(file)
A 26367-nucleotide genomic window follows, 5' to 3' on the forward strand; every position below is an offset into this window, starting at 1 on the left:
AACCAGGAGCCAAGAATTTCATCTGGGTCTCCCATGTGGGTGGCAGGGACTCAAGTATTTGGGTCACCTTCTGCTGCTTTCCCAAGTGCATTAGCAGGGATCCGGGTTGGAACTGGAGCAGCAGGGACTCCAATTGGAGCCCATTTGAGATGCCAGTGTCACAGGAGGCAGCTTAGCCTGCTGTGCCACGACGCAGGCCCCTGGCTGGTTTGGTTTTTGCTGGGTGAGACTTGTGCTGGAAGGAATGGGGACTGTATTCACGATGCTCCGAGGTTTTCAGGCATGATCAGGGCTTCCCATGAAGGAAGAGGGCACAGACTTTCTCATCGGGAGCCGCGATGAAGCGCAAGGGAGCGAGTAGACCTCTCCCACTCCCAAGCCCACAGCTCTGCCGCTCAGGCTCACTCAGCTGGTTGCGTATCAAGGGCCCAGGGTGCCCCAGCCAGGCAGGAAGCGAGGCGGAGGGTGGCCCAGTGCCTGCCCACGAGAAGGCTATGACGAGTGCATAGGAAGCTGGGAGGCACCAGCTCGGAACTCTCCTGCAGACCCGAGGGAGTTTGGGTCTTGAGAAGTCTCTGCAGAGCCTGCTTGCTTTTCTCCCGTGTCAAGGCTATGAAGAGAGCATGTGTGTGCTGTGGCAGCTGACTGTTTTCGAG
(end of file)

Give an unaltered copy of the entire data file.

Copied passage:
A 26367-nucleotide genomic window follows, 5' to 3' on the forward strand; every position below is an offset into this window, starting at 1 on the left:
AACCAGGAGCCAAGAATTTCATCTGGGTCTCCCATGTGGGTGGCAGGGACTCAAGTATTTGGGTCACCTTCTGCTGCTTTCCCAAGTGCATTAGCAGGGATCCGGGTTGGAACTGGAGCAGCAGGGACTCCAATTGGAGCCCATTTGAGATGCCAGTGTCACAGGAGGCAGCTTAGCCTGCTGTGCCACGACGCAGGCCCCTGGCTGGTTTGGTTTTTGCTGGGTGAGACTTGTGCTGGAAGGAATGGGGACTGTATTCACGATGCTCCGAGGTTTTCAGGCATGATCAGGGCTTCCCATGAAGGAAGAGGGCACAGACTTTCTCATCGGGAGCCGCGATGAAGCGCAAGGGAGCGAGTAGACCTCTCCCACTCCCAAGCCCACAGCTCTGCCGCTCAGGCTCACTCAGCTGGTTGCGTATCAAGGGCCCAGGGTGCCCCAGCCAGGCAGGAAGCGAGGCGGAGGGTGGCCCAGTGCCTGCCCACGAGAAGGCTATGACGAGTGCATAGGAAGCTGGGAGGCACCAGCTCGGAACTCTCCTGCAGACCCGAGGGAGTTTGGGTCTTGAGAAGTCTCTGCAGAGCCTGCTTGCTTTTCTCCCGTGTCAAGGCTATGAAGAGAGCATGTGTGTGCTGTGGCAGCTGACTGTTTTCGAG